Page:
If you tap on the view switcher button, you can also access the map for your location-based tasks or even the goals area. The Goals are for long-term things you hope to accomplish at some point — it’s actually nice to combine your tasks, events, and even a bucket list, isn’t it?
Settings is also reachable from the view switcher screen, and this is the place you want to go to for things like sharing the app with others, toggle delete confirmation (no accidents this way), badge settings for missed reminders, change your Gneo or Evernote account info, and choose sync options for the reminders. If you ever get confused about how something works in the app, there are also quick help options found here as well.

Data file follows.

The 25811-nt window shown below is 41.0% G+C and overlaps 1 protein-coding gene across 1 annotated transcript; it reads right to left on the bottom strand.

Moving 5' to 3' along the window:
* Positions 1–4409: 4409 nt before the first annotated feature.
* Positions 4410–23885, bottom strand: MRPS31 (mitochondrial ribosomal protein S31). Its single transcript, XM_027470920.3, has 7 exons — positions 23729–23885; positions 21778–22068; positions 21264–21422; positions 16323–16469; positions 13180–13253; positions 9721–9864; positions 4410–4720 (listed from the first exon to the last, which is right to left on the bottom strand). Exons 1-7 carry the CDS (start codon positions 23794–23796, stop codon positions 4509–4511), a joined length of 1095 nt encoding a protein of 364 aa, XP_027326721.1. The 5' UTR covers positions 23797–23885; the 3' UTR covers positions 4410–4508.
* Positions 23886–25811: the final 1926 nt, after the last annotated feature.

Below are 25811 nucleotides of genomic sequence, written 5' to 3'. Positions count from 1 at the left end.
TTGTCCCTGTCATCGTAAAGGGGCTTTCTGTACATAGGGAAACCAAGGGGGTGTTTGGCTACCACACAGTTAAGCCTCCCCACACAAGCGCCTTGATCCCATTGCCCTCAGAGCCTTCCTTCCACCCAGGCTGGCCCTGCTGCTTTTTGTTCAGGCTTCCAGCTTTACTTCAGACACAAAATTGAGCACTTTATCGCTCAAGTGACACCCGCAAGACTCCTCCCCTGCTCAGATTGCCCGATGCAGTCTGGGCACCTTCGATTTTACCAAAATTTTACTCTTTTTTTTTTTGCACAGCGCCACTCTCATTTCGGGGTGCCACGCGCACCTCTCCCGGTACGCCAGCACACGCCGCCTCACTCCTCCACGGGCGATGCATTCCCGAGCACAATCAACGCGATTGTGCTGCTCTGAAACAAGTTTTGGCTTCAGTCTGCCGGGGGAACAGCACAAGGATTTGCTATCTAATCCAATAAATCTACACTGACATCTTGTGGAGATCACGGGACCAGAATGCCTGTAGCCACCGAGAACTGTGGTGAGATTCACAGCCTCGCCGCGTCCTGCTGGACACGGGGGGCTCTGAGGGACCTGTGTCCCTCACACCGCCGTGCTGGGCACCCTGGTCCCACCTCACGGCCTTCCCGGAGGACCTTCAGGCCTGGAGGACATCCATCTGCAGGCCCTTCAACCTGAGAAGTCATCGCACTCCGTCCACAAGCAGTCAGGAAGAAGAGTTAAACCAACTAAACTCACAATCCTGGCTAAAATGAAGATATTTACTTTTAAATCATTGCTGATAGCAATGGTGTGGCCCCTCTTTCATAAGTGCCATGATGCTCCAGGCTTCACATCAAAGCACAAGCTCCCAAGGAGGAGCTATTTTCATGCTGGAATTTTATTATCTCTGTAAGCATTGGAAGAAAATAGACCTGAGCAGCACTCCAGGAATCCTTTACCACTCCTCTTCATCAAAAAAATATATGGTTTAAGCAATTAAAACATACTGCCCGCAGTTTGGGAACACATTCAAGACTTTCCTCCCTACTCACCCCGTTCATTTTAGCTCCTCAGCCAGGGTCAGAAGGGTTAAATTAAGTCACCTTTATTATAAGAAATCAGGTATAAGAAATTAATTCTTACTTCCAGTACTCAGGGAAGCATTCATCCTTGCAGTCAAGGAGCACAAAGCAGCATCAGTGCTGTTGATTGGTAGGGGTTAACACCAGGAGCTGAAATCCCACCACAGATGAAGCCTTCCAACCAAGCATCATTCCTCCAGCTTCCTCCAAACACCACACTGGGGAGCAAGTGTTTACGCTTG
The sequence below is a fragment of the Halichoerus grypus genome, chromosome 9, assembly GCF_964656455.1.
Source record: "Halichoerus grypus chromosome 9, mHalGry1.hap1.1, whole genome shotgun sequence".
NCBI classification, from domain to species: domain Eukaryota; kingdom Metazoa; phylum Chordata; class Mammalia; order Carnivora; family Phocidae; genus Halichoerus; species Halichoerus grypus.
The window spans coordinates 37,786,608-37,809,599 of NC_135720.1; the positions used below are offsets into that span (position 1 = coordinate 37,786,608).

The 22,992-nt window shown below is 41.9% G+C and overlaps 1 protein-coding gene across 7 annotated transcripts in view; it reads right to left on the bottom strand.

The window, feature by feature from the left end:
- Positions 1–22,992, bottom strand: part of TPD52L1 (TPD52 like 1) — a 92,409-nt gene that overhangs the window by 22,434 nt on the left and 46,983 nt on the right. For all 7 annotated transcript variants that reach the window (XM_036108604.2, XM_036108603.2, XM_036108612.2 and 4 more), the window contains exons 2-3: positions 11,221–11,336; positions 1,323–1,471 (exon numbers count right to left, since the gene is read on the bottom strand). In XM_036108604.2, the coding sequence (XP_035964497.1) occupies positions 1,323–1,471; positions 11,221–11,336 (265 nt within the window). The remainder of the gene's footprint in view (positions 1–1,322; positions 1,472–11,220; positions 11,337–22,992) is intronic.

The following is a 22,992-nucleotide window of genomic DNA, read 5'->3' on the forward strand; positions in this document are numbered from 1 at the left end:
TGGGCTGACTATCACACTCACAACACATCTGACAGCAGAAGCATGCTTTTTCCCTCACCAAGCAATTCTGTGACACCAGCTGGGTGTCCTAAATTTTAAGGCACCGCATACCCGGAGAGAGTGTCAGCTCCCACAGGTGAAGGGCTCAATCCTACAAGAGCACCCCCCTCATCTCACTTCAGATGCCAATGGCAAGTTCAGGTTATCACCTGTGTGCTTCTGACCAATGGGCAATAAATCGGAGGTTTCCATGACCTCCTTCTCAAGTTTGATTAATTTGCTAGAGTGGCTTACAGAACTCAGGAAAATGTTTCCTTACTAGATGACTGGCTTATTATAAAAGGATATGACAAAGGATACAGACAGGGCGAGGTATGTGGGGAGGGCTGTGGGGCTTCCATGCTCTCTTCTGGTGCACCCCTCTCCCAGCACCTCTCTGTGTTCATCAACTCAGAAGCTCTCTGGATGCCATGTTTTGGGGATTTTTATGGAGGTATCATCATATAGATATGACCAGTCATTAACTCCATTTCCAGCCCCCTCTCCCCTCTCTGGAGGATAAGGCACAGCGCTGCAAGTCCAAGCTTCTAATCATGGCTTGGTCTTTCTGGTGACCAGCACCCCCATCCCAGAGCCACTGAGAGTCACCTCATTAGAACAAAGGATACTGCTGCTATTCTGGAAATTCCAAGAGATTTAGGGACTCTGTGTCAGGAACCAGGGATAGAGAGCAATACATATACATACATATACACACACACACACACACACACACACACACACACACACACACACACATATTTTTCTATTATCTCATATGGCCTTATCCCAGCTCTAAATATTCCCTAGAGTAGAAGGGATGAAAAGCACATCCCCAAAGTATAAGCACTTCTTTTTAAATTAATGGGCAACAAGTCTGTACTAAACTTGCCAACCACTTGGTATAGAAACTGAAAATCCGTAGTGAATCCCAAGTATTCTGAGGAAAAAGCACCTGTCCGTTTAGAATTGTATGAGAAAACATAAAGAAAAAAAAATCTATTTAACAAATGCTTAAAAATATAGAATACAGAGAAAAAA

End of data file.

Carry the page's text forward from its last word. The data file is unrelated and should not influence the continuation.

Although it’s really hard to convince me to switch from OmniFocus 2, Gneo is a very promising app due to the unique viewing features, ease-of-use, and it’s a very powerful GTD option for those who don’t want to dish out $20 for competitors. Plus, the two-way syncing with Evernote is a very slick feature that you don’t find too often in these types of apps, so if you are a heavy Evernote user, this should be a plus.
Of course, there are some flaws that the app currently has that should be addressed in the future. For one, it should definitely get inline editing for tasks, because currently, you’ll have to go into a popover window to edit an existing task. Second, there is no way to select what calendars get shown in the app — it seems to pull in all of your calendars that are on your device. Hopefully this can be changed in the future.
It’s definitely one to try out, especially if you can nab it at the current sale price of $1.99 (80 percent off $9.99). Despite a few quirks, Gneo has a very interesting approach to GTD that’s worth a look.